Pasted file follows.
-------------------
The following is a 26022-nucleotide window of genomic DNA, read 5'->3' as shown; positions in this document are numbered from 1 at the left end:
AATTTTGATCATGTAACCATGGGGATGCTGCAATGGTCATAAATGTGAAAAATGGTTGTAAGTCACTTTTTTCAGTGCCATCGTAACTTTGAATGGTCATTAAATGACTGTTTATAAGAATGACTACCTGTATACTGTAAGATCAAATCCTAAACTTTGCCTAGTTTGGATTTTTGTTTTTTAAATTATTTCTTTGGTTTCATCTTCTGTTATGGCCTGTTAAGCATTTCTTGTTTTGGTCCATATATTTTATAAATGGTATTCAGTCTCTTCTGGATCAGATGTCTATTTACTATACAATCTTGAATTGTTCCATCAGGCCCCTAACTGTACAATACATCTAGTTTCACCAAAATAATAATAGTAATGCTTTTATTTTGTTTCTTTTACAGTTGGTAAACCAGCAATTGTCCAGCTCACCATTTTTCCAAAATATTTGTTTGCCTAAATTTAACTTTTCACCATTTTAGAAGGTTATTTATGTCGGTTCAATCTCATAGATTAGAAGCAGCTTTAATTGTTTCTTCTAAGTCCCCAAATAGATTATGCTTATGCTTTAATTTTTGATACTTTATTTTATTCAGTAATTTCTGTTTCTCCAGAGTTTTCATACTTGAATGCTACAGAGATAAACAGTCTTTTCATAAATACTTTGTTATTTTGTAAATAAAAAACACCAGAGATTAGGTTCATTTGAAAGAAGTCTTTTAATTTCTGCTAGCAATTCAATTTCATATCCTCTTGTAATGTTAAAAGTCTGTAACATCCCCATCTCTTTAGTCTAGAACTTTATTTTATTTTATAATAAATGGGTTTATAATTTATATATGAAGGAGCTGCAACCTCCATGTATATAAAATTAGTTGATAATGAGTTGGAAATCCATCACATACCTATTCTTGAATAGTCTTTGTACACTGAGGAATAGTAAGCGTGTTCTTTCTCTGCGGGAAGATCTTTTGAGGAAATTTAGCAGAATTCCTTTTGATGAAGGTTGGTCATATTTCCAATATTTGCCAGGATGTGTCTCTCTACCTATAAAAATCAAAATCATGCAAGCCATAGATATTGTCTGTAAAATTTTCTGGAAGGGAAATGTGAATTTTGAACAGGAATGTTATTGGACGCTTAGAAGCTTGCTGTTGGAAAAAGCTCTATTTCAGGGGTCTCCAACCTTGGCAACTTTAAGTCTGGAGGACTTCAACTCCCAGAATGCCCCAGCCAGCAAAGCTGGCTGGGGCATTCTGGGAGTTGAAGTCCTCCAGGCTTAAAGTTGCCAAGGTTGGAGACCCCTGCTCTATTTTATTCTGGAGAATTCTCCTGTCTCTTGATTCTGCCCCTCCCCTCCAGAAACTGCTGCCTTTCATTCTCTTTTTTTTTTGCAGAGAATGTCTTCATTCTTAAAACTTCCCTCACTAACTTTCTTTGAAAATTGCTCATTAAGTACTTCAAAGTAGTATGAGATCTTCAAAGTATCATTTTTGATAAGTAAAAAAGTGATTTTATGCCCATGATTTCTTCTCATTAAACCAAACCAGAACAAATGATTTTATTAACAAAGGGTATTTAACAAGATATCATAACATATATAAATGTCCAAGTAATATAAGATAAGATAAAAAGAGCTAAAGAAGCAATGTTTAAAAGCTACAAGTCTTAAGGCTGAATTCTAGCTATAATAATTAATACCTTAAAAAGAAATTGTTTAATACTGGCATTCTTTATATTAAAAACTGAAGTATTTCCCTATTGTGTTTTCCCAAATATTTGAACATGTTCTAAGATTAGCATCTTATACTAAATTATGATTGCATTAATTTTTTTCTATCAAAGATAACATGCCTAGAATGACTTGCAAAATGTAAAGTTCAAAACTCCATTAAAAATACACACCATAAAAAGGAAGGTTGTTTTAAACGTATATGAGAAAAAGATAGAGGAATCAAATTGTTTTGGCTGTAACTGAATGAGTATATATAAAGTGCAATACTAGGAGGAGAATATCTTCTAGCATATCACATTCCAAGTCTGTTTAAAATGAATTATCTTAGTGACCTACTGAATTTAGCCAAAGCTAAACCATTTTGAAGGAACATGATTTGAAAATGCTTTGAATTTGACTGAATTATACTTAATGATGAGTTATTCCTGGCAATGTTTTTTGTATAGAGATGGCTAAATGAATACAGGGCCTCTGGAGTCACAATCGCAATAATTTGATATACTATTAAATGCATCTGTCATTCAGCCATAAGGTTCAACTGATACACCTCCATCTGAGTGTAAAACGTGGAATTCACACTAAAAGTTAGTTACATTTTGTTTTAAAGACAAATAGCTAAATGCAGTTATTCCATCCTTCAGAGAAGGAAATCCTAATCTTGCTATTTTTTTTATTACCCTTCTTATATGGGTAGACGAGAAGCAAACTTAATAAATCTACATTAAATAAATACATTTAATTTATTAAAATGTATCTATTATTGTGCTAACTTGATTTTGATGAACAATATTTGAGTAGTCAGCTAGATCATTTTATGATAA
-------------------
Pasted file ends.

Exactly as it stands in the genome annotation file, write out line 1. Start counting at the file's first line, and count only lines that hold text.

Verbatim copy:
The following is a 26022-nucleotide window of genomic DNA, read 5'->3' as shown; positions in this document are numbered from 1 at the left end: